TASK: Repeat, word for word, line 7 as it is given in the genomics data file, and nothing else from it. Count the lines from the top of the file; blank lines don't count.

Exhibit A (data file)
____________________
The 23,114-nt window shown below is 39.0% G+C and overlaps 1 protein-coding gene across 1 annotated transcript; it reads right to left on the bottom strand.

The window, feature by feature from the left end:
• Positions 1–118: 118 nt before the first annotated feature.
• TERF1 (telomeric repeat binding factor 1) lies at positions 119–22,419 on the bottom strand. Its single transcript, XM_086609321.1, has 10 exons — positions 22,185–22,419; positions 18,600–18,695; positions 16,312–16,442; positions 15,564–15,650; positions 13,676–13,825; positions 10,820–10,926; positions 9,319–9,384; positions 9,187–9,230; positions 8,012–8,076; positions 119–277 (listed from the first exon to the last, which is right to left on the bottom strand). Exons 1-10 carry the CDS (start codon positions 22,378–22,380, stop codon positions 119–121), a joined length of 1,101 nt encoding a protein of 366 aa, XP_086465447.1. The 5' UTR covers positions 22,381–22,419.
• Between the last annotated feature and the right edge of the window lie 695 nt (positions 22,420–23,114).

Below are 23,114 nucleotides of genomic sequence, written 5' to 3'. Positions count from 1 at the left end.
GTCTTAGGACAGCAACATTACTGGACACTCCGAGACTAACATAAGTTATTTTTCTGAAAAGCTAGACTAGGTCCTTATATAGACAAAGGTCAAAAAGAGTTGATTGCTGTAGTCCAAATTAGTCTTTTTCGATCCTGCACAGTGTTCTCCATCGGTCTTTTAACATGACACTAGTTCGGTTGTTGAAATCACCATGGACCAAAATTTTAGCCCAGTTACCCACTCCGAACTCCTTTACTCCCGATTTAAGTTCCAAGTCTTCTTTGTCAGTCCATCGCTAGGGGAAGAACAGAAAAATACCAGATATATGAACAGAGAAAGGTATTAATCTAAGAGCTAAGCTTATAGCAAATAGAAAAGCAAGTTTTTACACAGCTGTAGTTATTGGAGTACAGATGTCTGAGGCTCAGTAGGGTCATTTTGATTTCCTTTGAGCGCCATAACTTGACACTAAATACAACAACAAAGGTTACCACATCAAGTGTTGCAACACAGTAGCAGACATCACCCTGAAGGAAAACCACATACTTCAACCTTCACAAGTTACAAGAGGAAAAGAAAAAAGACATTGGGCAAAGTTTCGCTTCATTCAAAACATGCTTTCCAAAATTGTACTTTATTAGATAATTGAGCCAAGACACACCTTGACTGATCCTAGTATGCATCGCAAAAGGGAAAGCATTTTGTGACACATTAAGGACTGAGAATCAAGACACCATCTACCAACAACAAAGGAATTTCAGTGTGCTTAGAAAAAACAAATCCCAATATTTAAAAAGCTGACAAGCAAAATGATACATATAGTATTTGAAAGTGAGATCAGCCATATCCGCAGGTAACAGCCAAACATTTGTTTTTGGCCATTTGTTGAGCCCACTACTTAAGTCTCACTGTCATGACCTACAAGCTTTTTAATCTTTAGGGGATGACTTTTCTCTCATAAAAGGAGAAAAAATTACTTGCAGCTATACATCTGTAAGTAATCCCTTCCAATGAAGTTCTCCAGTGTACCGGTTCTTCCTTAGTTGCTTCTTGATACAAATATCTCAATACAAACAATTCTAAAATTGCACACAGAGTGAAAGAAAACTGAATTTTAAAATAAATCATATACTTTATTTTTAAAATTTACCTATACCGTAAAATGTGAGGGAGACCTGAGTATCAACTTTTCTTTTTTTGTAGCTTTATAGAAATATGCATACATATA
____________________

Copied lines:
GTCTTAGGACAGCAACATTACTGGACACTCCGAGACTAACATAAGTTATTTTTCTGAAAAGCTAGACTAGGTCCTTATATAGACAAAGGTCAAAAAGAGTTGATTGCTGTAGTCCAAATTAGTCTTTTTCGATCCTGCACAGTGTTCTCCATCGGTCTTTTAACATGACACTAGTTCGGTTGTTGAAATCACCATGGACCAAAATTTTAGCCCAGTTACCCACTCCGAACTCCTTTACTCCCGATTTAAGTTCCAAGTCTTCTTTGTCAGTCCATCGCTAGGGGAAGAACAGAAAAATACCAGATATATGAACAGAGAAAGGTATTAATCTAAGAGCTAAGCTTATAGCAAATAGAAAAGCAAGTTTTTACACAGCTGTAGTTATTGGAGTACAGATGTCTGAGGCTCAGTAGGGTCATTTTGATTTCCTTTGAGCGCCATAACTTGACACTAAATACAACAACAAAGGTTACCACATCAAGTGTTGCAACACAGTAGCAGACATCACCCTGAAGGAAAACCACATACTTCAACCTTCACAAGTTACAAGAGGAAAAGAAAAAAGACATTGGGCAAAGTTTCGCTTCATTCAAAACATGCTTTCCAAAATTGTACTTTATTAGATAATTGAGCCAAGACACACCTTGACTGATCCTAGTATGCATCGCAAAAGGGAAAGCATTTTGTGACACATTAAGGACTGAGAATCAAGACACCATCTACCAACAACAAAGGAATTTCAGTGTGCTTAGAAAAAACAAATCCCAATATTTAAAAAGCTGACAAGCAAAATGATACATATAGTATTTGAAAGTGAGATCAGCCATATCCGCAGGTAACAGCCAAACATTTGTTTTTGGCCATTTGTTGAGCCCACTACTTAAGTCTCACTGTCATGACCTACAAGCTTTTTAATCTTTAGGGGATGACTTTTCTCTCATAAAAGGAGAAAAAATTACTTGCAGCTATACATCTGTAAGTAATCCCTTCCAATGAAGTTCTCCAGTGTACCGGTTCTTCCTTAGTTGCTTCTTGATACAAATATCTCAATACAAACAATTCTAAAATTGCACACAGAGTGAAAGAAAACTGAATTTTAAAATAAATCATATACTTTATTTTTAAAATTTACCTATACCGTAAAATGTGAGGGAGACCTGAGTATCAACTTTTCTTTTTTTGTAGCTTTATAGAAATATGCATACATATA